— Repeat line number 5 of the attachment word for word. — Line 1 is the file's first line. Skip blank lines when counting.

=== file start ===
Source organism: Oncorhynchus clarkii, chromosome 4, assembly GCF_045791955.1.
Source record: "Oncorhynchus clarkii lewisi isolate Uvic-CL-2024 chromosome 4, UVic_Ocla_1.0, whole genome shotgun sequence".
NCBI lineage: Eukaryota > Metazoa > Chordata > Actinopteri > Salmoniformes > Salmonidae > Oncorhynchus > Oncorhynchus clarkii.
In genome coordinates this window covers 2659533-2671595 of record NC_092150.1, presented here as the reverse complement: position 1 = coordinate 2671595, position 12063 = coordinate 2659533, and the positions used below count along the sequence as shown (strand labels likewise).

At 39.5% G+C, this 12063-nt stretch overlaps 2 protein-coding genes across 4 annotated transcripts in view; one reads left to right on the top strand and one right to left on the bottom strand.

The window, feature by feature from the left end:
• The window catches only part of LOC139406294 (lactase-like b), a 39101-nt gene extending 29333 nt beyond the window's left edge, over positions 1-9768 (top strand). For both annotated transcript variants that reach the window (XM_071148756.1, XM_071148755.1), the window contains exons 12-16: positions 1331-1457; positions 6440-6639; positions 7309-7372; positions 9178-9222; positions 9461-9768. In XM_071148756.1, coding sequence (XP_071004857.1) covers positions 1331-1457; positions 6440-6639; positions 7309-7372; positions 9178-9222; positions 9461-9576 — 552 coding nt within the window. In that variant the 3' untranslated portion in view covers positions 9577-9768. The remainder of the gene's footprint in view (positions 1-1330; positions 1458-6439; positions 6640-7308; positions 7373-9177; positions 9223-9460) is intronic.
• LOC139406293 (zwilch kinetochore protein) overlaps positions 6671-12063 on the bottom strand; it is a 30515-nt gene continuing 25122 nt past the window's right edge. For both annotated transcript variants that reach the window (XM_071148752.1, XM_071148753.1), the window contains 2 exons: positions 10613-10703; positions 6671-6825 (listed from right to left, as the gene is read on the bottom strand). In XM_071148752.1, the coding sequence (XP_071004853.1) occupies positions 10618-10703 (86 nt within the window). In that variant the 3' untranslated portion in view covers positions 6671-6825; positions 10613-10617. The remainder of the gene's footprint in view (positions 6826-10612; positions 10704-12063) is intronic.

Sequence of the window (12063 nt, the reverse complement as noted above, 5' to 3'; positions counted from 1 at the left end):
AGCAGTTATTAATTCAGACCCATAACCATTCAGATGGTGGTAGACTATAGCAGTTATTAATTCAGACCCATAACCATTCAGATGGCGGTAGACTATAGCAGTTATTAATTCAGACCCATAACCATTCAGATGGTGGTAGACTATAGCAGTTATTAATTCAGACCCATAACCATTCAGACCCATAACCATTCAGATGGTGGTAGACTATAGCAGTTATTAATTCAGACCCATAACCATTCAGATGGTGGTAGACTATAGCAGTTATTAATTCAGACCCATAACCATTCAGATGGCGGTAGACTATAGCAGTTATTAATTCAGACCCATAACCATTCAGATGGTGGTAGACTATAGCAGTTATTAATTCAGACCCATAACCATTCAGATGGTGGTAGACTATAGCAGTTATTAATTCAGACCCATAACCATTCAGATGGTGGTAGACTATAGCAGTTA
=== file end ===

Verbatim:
At 39.5% G+C, this 12063-nt stretch overlaps 2 protein-coding genes across 4 annotated transcripts in view; one reads left to right on the top strand and one right to left on the bottom strand.